Preevy is a new Open Source offering from the team at Livecycle. If you’re a Docker Compose user, Preevy can deploy your app to a public, ephemeral environment, also known as a Preview Environment, for every code change you make.
Preview environments are a non-production version of your app, including all its services, accessible not only to you, but to the rest of your team, including designers, product people and other developers. Preview environments can be used to test, validate and review changes made in a pull request, before merging it.
Developing Preevy was an interesting technical challenge for us. We thought sharing our winding journey in a series of posts might be interesting (assuming you find these sorts of things interesting, of course). This is the first of a series of posts about the Preevy proxy service.
When you run Preevy, it sets up publicly accessible HTTPS URLs for all your Docker Compose services. The Preevy proxy service is responsible for routing HTTPS requests to the machines running on your cloud provider, which actually host your docker compose services.
This was the first design draft we came up with.
Notice the question marks.
- How will different URLs map to specific services on the machines?
- How will requests be sent to the machines?
- How will incoming requests be routed in the machines to specific containers?
- Should we support only HTTP(s) services?
This blog post will focus on the first question.
Preevy users can deploy multiple preview environments, each containing multiple different docker compose services. Our goal is to have stable, human-readable URLs for each environment and service.
The preview environment ID and service name, encoded in the URL path.
One problem with URL paths, though, is that some frontend apps assume that document.location is their root route, and might require additional configuration to work. Some servers like GRPC or MongoDB simply cannot work on non-root paths.
So, it seems like we have to encode ALL the information above in the hostname.
The preview environment ID and service name, encoded in subdomains.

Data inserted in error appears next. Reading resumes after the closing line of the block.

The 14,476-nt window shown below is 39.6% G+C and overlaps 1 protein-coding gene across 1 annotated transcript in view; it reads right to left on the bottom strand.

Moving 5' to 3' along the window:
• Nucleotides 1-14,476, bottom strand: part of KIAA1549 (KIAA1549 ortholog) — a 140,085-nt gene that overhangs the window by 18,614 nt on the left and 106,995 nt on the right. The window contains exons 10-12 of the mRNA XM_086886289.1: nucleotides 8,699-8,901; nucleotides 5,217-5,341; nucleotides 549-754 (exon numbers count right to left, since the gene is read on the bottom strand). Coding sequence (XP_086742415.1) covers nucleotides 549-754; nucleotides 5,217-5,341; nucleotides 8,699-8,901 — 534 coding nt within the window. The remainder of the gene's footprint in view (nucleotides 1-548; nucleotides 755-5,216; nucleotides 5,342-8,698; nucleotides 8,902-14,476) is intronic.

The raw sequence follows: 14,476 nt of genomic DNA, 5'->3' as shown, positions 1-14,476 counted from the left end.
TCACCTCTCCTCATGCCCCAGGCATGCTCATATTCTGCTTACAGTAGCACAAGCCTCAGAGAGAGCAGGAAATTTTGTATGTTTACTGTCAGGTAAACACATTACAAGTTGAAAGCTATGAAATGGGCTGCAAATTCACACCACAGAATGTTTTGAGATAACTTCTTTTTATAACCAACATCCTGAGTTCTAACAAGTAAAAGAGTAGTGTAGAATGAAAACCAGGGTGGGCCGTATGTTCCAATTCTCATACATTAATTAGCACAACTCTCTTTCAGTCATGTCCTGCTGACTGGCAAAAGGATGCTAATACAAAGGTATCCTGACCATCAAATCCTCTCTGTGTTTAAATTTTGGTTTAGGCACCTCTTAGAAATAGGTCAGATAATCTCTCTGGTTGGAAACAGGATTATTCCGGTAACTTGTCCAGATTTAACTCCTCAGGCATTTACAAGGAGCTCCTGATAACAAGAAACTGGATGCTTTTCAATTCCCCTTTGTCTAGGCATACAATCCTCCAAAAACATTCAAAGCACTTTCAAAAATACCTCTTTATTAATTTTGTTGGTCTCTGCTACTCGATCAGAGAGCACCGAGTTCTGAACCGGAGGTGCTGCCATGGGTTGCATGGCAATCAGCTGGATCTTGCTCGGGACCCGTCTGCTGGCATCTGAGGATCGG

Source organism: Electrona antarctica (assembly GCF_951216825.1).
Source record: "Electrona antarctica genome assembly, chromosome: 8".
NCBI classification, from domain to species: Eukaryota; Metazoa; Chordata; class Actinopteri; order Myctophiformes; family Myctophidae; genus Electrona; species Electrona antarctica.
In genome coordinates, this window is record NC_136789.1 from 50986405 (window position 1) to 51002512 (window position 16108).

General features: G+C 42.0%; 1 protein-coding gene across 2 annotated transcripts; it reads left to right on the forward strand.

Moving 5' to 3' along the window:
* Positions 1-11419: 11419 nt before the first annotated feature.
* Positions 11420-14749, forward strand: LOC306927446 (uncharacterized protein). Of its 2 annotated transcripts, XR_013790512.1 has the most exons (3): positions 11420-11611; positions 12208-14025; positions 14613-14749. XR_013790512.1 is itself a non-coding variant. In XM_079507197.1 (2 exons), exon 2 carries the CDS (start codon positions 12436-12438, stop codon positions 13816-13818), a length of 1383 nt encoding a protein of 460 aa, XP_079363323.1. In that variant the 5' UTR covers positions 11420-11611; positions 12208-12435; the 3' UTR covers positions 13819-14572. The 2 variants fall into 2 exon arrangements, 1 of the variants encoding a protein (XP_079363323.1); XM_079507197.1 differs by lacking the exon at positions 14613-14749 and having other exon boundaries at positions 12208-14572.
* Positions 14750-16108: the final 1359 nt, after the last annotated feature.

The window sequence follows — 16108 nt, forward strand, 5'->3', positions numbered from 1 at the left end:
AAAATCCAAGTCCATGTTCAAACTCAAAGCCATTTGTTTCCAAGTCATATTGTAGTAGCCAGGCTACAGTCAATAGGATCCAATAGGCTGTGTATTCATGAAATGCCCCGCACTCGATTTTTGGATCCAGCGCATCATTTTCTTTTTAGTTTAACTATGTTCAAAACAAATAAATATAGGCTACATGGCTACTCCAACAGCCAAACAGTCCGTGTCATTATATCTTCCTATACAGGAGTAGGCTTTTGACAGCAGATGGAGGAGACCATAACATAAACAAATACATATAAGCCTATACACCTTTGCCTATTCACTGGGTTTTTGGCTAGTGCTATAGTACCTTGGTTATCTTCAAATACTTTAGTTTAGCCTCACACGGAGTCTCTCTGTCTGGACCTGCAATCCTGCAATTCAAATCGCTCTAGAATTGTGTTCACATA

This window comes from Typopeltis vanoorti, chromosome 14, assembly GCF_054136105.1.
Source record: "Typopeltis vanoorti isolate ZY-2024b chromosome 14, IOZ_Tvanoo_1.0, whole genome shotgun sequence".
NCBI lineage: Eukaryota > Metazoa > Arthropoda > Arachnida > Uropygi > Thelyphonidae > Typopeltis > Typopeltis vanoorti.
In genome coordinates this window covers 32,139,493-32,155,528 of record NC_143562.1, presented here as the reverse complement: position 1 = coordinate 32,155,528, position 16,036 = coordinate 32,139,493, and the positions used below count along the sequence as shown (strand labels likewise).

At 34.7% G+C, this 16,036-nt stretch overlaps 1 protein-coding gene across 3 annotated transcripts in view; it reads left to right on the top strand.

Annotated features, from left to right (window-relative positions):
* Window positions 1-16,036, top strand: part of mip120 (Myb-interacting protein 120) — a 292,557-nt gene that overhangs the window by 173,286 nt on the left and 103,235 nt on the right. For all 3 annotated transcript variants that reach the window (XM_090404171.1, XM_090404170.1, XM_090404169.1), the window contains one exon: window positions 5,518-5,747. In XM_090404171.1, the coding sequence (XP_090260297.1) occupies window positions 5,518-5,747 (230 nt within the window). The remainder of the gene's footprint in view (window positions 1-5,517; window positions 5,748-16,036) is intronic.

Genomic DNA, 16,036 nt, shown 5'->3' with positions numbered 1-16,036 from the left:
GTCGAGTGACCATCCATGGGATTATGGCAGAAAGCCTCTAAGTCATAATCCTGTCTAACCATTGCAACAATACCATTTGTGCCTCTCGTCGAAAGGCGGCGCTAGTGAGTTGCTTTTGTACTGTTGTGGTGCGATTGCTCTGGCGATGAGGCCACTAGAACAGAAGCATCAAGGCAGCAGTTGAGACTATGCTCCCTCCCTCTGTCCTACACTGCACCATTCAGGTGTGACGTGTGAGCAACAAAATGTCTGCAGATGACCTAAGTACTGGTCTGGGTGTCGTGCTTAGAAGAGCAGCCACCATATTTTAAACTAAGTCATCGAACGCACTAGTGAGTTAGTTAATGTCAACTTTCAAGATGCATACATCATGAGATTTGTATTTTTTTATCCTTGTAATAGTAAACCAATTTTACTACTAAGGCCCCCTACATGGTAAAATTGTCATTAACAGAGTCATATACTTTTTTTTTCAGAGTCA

Looks pretty, pretty good.
One problem with subdomains, though, is that we’ll need to register many TLS certificates. Although certificates for wildcard subdomains exist, they only allow a single level of wildcards.
Theoretically we could register
*.your-preview-environment.livecycle.run, but the
“your-preview-environment” part changes per preview environment - so we’ll need to register certificates on demand. Let’s Encrypt limits certificate registrations to 50 per week per “registered domain” (
livecycle.run, in this example). Other free certificate providers have even stricter limitations. And we didn’t want to go the paid route - even if we would pick up the tab for our hosted service, it would seriously limit our users’ ability to host the proxy themselves.
This way we can register
*.livecycle.run and be done with it!
One problem with single subdomain, though, is that some services listen on more than one port.
Footnote: Actually, we ignored a bigger point - some services might not even be HTTP(s) - this is point 4 in the question list above. For now, let’s assume all requests are HTTP(s). The proxy service can expose a single port, 443, listen only to HTTPS requests, and route them to the services’ internal port on the machine.
OK, how about, for services with more than a single port, we add the port to the hostname?
We decided to omit the port for “simple” services which expose a single port.
One problem with a single subdomain per port, though, is that the
“your-preview-environment” part is determined by the user, which could lead to collisions.
One solution would be to generate a random ID for each deployment, which would make the URLs unstable - they would change for every deployment, which could be confusing.
We decided to add an “account ID” suffix to the end of the hostname. The account ID would have to be randomly generated AND stable, and should require some “proof of ownership”, to protect against fraud/phishing/impostering - that is, deploying to an account ID which is not yours.
We ended up using another cryptographic secret, generated at the
preevy init command, to base the account ID on.
More on the account ID on the next post, when we describe the connection between the proxy and the machines.
Wait, what is that “your-preview-environment” part anyway?
We call it “environment ID” or env ID for short. You could supply your own env ID by issuing\
preevy up --id my-preview-environment
but since preevy is a tool for deploying preview environments, we should have sane defaults that describe the context. We decided to use the Git branch name (which is usually also associated with a pull request) along with the Docker Compose project name (or directory).
Running out of horizontal space here…
In the next posts, we’ll discuss the routing mechanism, connecting the machines to the proxy and our future plans for the proxy service.